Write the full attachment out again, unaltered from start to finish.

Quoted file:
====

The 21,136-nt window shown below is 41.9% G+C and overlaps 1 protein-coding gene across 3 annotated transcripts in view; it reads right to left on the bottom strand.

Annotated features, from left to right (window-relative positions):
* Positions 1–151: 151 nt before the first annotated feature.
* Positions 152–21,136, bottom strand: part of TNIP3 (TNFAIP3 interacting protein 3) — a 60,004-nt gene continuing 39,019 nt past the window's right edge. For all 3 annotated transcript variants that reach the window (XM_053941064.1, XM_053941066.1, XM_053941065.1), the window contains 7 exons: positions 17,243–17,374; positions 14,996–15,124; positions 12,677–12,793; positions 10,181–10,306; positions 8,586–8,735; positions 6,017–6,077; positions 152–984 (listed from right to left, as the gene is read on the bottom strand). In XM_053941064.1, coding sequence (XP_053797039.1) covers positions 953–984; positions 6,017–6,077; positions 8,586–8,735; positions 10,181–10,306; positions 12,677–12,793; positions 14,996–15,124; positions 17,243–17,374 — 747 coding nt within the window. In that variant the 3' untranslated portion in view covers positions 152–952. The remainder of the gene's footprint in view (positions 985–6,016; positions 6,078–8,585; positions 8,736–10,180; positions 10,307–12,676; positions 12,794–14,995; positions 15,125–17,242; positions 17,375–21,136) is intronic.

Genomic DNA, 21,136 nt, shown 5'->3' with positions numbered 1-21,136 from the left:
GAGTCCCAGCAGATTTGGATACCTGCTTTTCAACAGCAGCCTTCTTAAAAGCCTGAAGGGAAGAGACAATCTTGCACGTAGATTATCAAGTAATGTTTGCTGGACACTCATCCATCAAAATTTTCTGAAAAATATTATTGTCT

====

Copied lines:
The 21,136-nt window shown below is 41.9% G+C and overlaps 1 protein-coding gene across 3 annotated transcripts in view; it reads right to left on the bottom strand.

Annotated features, from left to right (window-relative positions):
* Positions 1–151: 151 nt before the first annotated feature.
* Positions 152–21,136, bottom strand: part of TNIP3 (TNFAIP3 interacting protein 3) — a 60,004-nt gene continuing 39,019 nt past the window's right edge. For all 3 annotated transcript variants that reach the window (XM_053941064.1, XM_053941066.1, XM_053941065.1), the window contains 7 exons: positions 17,243–17,374; positions 14,996–15,124; positions 12,677–12,793; positions 10,181–10,306; positions 8,586–8,735; positions 6,017–6,077; positions 152–984 (listed from right to left, as the gene is read on the bottom strand). In XM_053941064.1, coding sequence (XP_053797039.1) covers positions 953–984; positions 6,017–6,077; positions 8,586–8,735; positions 10,181–10,306; positions 12,677–12,793; positions 14,996–15,124; positions 17,243–17,374 — 747 coding nt within the window. In that variant the 3' untranslated portion in view covers positions 152–952. The remainder of the gene's footprint in view (positions 985–6,016; positions 6,078–8,585; positions 8,736–10,180; positions 10,307–12,676; positions 12,794–14,995; positions 15,125–17,242; positions 17,375–21,136) is intronic.

Genomic DNA, 21,136 nt, shown 5'->3' with positions numbered 1-21,136 from the left:
GAGTCCCAGCAGATTTGGATACCTGCTTTTCAACAGCAGCCTTCTTAAAAGCCTGAAGGGAAGAGACAATCTTGCACGTAGATTATCAAGTAATGTTTGCTGGACACTCATCCATCAAAATTTTCTGAAAAATATTATTGTCT